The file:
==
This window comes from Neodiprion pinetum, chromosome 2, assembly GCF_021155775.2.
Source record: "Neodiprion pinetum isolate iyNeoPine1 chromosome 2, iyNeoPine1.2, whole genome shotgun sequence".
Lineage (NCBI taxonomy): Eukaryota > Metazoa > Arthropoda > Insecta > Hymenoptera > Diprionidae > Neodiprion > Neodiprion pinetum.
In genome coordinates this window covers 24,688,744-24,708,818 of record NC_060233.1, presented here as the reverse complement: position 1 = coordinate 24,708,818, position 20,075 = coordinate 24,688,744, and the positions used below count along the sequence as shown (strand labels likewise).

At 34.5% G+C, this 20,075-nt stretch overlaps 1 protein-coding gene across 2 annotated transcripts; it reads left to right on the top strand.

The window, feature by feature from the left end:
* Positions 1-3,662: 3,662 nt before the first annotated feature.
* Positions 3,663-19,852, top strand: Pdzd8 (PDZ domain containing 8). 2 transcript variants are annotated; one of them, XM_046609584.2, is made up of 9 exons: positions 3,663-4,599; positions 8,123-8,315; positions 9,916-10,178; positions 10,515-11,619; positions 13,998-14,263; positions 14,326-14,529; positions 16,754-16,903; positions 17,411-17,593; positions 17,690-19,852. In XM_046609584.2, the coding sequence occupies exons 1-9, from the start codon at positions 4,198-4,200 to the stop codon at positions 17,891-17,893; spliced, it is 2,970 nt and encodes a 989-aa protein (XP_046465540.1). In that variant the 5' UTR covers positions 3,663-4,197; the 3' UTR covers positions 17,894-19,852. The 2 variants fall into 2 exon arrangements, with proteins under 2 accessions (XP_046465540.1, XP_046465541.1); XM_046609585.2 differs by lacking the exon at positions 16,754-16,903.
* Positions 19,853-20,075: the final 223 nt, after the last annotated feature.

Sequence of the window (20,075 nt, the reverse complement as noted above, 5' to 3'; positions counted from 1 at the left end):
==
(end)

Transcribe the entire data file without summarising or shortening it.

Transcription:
This window comes from Neodiprion pinetum, chromosome 2, assembly GCF_021155775.2.
Source record: "Neodiprion pinetum isolate iyNeoPine1 chromosome 2, iyNeoPine1.2, whole genome shotgun sequence".
Lineage (NCBI taxonomy): Eukaryota > Metazoa > Arthropoda > Insecta > Hymenoptera > Diprionidae > Neodiprion > Neodiprion pinetum.
In genome coordinates this window covers 24,688,744-24,708,818 of record NC_060233.1, presented here as the reverse complement: position 1 = coordinate 24,708,818, position 20,075 = coordinate 24,688,744, and the positions used below count along the sequence as shown (strand labels likewise).

At 34.5% G+C, this 20,075-nt stretch overlaps 1 protein-coding gene across 2 annotated transcripts; it reads left to right on the top strand.

The window, feature by feature from the left end:
* Positions 1-3,662: 3,662 nt before the first annotated feature.
* Positions 3,663-19,852, top strand: Pdzd8 (PDZ domain containing 8). 2 transcript variants are annotated; one of them, XM_046609584.2, is made up of 9 exons: positions 3,663-4,599; positions 8,123-8,315; positions 9,916-10,178; positions 10,515-11,619; positions 13,998-14,263; positions 14,326-14,529; positions 16,754-16,903; positions 17,411-17,593; positions 17,690-19,852. In XM_046609584.2, the coding sequence occupies exons 1-9, from the start codon at positions 4,198-4,200 to the stop codon at positions 17,891-17,893; spliced, it is 2,970 nt and encodes a 989-aa protein (XP_046465540.1). In that variant the 5' UTR covers positions 3,663-4,197; the 3' UTR covers positions 17,894-19,852. The 2 variants fall into 2 exon arrangements, with proteins under 2 accessions (XP_046465540.1, XP_046465541.1); XM_046609585.2 differs by lacking the exon at positions 16,754-16,903.
* Positions 19,853-20,075: the final 223 nt, after the last annotated feature.

Sequence of the window (20,075 nt, the reverse complement as noted above, 5' to 3'; positions counted from 1 at the left end):